Bright meteor fireball turns night into day in new video [WATCH]

The brightness of a falling meteor turned night into day during the latest fireball event over the US Virgin Islands

A new video captured how a meteor's bright fireball event turned night into day as it streaked across the sky. According to eyewitness reports, the latest fireball incident occurred over the US Virgin Islands.

The latest fireball event was reported by the American Meteor Society (AMS). According to the organization, a total of seven eyewitness reports were filed through its website regarding the incident.

Latest Fireball Incident

Fireball Event #2020-1745
Photo of a fireball event photobombed by Starlink satellites and the Mars, Jupiter and Saturn conjunction. Eliot H./American Meteor Society

Many of the eyewitness reports were submitted by residents of the islands, Saint John, Saint Thomas Pointe-à-Pitre Grande-Terreand. The reports indicated that the fireball event occurred on April 27 at 12:40 am UTC or April 26 at 8:40 pm EDT. As noted by the eyewitnesses, the meteor that appeared over the islands was very bright. Many of them stated that its magnitude ranged from -4 to -27, indicating that it was brighter than Venus, which is the third brightest object in the sky.

The reports mentioned that the meteor's fireball was visible for about 1.5 to 3.5 seconds. It also displayed different colours as it streaked across the sky. According to eyewitnesses, the object displayed yellowish and greenish glows.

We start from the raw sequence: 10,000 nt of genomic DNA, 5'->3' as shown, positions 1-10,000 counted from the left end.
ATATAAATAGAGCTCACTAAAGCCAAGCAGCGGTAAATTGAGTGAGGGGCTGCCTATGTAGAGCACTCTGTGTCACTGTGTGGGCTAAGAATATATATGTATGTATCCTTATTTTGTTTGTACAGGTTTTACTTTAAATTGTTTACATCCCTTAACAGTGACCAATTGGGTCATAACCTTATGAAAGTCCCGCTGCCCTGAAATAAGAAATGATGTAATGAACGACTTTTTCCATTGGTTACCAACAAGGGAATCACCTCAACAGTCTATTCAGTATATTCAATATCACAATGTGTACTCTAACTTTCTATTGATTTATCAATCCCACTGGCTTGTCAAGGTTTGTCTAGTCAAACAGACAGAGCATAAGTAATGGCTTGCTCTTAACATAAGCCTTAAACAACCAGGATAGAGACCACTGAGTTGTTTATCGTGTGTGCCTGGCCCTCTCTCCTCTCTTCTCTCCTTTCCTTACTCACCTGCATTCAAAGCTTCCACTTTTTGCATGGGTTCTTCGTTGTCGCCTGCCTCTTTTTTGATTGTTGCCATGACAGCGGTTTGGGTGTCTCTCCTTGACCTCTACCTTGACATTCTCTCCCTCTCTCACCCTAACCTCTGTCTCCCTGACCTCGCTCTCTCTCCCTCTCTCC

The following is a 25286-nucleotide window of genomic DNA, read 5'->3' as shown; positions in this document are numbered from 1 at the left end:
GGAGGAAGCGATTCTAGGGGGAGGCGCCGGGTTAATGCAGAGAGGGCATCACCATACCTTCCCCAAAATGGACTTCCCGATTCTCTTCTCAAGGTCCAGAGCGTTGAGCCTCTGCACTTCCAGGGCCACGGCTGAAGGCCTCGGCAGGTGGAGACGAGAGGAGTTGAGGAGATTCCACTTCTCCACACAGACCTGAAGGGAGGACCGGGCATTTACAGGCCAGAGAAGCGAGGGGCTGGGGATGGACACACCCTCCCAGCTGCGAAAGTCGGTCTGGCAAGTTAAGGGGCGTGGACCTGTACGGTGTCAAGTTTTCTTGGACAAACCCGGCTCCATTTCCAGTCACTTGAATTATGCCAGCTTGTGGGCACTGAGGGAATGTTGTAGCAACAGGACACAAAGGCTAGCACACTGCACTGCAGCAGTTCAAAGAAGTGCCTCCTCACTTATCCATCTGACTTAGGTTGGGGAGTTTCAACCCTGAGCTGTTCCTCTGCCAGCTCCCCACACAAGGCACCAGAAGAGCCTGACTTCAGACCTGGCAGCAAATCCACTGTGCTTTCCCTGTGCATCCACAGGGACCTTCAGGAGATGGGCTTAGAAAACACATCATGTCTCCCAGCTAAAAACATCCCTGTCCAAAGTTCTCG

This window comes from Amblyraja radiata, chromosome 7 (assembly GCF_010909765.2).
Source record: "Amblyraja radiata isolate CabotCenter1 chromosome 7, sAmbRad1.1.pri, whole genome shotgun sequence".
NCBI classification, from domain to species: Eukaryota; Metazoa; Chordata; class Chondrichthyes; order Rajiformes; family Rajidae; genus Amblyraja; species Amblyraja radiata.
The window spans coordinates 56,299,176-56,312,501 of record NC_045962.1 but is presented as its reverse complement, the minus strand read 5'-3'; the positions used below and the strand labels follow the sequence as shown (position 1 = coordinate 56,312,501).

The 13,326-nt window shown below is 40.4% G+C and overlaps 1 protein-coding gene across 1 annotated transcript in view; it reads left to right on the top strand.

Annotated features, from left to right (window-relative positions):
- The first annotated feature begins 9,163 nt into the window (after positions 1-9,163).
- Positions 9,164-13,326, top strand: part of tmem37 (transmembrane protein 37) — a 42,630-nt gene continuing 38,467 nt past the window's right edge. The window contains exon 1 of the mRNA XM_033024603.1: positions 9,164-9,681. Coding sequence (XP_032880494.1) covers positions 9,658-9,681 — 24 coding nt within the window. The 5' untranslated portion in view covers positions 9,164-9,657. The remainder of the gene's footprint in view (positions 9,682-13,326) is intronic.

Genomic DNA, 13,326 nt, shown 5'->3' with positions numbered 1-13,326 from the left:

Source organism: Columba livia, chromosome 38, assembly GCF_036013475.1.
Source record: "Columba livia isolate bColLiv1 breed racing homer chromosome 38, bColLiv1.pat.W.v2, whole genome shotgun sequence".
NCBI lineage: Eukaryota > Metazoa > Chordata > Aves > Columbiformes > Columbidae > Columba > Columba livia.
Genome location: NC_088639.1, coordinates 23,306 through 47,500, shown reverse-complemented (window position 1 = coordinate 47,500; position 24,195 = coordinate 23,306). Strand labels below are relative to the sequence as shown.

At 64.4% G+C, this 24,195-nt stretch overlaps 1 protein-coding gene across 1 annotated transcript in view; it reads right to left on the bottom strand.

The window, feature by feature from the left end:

Turning Night Into Day

Although the exact image of the falling meteor was not caught by cameras, an eyewitness from Saint John shared a short video that shows the brightness of the fireball. In the nine-second video uploaded by eyewitness Erich Wellemeyer, it can be seen how the meteor's brightness illuminated the dark sky.

For a split-second, night turned into day as the meteor flew over the region. It was so bright that it turned parts of the sky blue and even revealed some of the clouds in the sky.

Meteor's Fragmentation

One of the eyewitnesses noted that the fireball appeared to have broken apart as it left a trail in the sky. Unfortunately, the fragments from the meteor were not bright enough to be clearly spotted from the ground. As noted by the AMS, fireball events often end up fragmenting after going through the atmosphere.

"A fireball is another term for a very bright meteor, generally brighter than magnitude -4, which is about the same magnitude of the planet Venus as seen in the morning or evening sky," the organization explained. "A bolide is a special type of fireball which explodes in a bright terminal flash at its end, often with visible fragmentation."

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